SolarWorld looks to lure with new financing

No-money-down and lease options are offered to residential buyers, and power-of-purchase agreements are available for commercial customers.

SolarWorld
SolarWord's Australian solar-powered car race developed in conjunction with student engineers from the German university Hochschule Bochum. SolarWorld

You could call this a sign of the economic times coupled with the current populist enthusiasm for renewable energy.

The financing arm of solar manufacturing giant SolarWorld just announced it will offer new types of financing options to attract would-be solar panel owners who might not have the money to buy upfront.

Under a new program, homeowners can choose to defer payments on solar equipment altogether until they receive their eligible state and/or federal incentives. Residents in some states in the western U.S. are also being offered an option to lease Sunkits, SolarWorld's panels-to-nuts solar system kits for roofs that include the solar panels, inverters, connector cables, and mounting hardware.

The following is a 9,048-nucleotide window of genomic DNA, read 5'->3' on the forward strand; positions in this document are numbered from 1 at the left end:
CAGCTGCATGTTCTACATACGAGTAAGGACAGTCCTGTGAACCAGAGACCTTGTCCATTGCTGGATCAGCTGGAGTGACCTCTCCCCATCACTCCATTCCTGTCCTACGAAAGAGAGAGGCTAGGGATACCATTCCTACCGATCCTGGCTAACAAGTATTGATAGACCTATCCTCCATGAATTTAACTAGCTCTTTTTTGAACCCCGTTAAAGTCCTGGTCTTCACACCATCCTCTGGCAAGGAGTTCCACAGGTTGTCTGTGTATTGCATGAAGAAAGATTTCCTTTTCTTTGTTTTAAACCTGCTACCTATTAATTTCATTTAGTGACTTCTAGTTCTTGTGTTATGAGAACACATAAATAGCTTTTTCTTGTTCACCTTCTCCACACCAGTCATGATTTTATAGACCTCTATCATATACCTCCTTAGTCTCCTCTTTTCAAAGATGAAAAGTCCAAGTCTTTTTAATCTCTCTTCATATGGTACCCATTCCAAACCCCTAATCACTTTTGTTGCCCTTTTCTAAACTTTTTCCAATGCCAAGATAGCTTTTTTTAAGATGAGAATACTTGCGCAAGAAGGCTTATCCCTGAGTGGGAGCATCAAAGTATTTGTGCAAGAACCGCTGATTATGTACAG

Commercial and nonprofit organizations are eligible to either lease SolarWorld equipment, or enter a power of purchase agreement (PPA) in which the owner of the solar system agrees to pay the financier for electricity at a discounted rate.

The creative financing effort to spur growth is a far cry from just two years ago, when SolarWorld was making waves with its offer to buy GM's Opel brand for about $1 billion . At the time SolarWorld CEO Frank Asbeck said his company was looking to build the "first 'green' European automotive group."

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About the author

In a software-driven world, it's easy to forget about the nuts and bolts. Whether it's cars, robots, personal gadgetry or industrial machines, Candace Lombardi examines the moving parts that keep our world rotating. A journalist who divides her time between the United States and the United Kingdom, Lombardi has written about technology for the sites of The New York Times, CNET, USA Today, MSN, ZDNet, Silicon.com, and GameSpot. She is a member of the CNET Blog Network and is not a current employee of CNET.

 

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